Watch: Robert Reich dismantles the 'rubbish' behind minimum wage myths

Watch: Robert Reich dismantles the 'rubbish' behind minimum wage myths
Former United States Secretary of Labor Robert Reich (screengrab/The Gravel Institute/YouTube).

Former United States Secretary of Labor Robert Reich appeared in a new video on Wednesday and dismantled the many myths surrounding the federal minimum wage, which since 2009 has stagnated at $7.25 per hour.

In the roughly eight-minute-long spot, Reich noted that adjusted for inflation, the minimum wage is lower today than it was 13 years ago. He placed at least some of the blame on corporate titans who lobby the government to keep American workers impoverished and stressed the importance of guaranteeing a livable income to all.

"This is an insult to American workers, and bad for our economy. It’s far past time to raise the minimum wage to at least $15 an hour," Reich said. "Today’s minimum wage is a starvation wage. A full-time minimum-wage worker cannot afford a two-bedroom rental in any city, county, or state in the entire country. Meanwhile, billionaires like Jeff Bezos can afford a D.C. mansion with 25 bathrooms and 5 living roomsjust one of his many mansions."

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Reich explained that "if the minimum wage had kept pace with workers’ productivity increases since 1968, it would be over $22 an hour today" and that "conservatives are out to scare you about raising the wage."

Reich laid out four of what he considers the biggest myths that pro-corporate powers relentlessly drill into the public psyche:

Myth #1: If businesses have to raise wages, they’ll cut employees’ hours or cut jobs altogether.
Myth #2: Small businesses won’t be able to afford the higher wage and will be put out of business.
Myth #3: If the wage is raised, prices for everything will skyrocket and lead to widespread inflation.
Myth #4: Most minimum wage workers are teenagers making some extra money on the side; they don’t need a wage increase.

The first, Reich said, is "rubbish," adding that "if your business model depends on paying your workers starvation wages, you should not be in business."

The second, he called "baloney," because "the fact is, a higher minimum wage can actually lower costs to small businesses. How? For starters, a higher minimum wage attracts more potential workers into the labor force, thereby giving employers more choice of whom to hire. This leads to higher productivity and better service. Better service means more satisfied clients and customers. Higher paid workers are also more likely to stick around, saving businesses the hefty costs that come with recruiting, hiring, and training new workers."

Reich then cited a study of the San Francisco Airport in which "researchers found that following a wage increase, a majority of workers who received a raise improved their overall performance. The higher wages even led to shorter airport lines. Researchers also found that employee turnover declined by 34 percent -- saving employers an estimated $6.6 million a year."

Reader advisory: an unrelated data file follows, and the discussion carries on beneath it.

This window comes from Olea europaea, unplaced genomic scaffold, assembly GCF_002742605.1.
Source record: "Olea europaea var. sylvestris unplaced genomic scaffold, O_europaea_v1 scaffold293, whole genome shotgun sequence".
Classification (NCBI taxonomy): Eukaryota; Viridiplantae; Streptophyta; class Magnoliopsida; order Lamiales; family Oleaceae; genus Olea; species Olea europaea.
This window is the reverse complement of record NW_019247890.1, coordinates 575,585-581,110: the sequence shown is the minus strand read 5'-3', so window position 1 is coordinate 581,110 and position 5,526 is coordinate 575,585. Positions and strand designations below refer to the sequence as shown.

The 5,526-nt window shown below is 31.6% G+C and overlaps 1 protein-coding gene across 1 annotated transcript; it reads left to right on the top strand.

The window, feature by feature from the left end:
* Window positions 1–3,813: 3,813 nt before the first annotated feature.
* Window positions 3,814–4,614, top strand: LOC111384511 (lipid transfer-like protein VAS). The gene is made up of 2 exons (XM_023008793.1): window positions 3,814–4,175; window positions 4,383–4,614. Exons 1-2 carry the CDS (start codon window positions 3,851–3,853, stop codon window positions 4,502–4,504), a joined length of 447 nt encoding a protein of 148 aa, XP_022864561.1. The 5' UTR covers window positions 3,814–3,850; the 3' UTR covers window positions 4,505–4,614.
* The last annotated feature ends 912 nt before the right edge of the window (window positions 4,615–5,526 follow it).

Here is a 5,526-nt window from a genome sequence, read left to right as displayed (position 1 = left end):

The third, Reich continued, is "wrong again," due to the fact that "for every 10 percent increase in the minimum wage, prices increase by less than half a percent. And it’s a temporary price increase — occurring only in the month the wage hike goes into effect. No way this sparks inflation."

Reich added further that "raising the minimum wage would reduce the amount of money taxpayers spend on public assistance that families need because their breadwinners don’t make enough to live on. It’s estimated that nearly half of federal minimum wage workers’ families are enrolled in at least one safety net program, costing the public $107 billion every year. That’s right: our tax dollars are subsidizing corporations that don’t pay a living wage."

The fourth, Reich said, is "more rubbish," because "today, only 1 in 10 workers who would benefit from a $15 minimum wage is a teenager. More than half are between the ages of 25 and 54. More than half of them work full time, and over a quarter have children. Nearly 8 million are mothers. Today’s starvation wage hurts people who are in their prime earning years, preventing them from building wealth and establishing financial security."

Giving Americans a raise, Reich emphasized, "would also help reduce racial and gender pay disparities. Minimum wage increases and expansions in the late 1960s reduced the income gap between Black and white workers. Raising the wage would have a similar effect today, because Black workers, Hispanic workers, and women comprise a large portion of today’s low-wage workers."

Reich stated in conclusion that "raising the minimum wage is good for workers, good for businesses, and good for the economy. In addition to all this, raising the minimum wage is the morally correct thing to do. It ought to lift working people out of poverty, not keep them in. We’re the richest country in the world, home to the richest people on the planet. We can, and we must, treat our workers with the dignity and respect they deserve. That starts with paying them a living wage."

Watch below via The Gravel Institute:

Destroying Minimum Wage Myths with @Robert Reich


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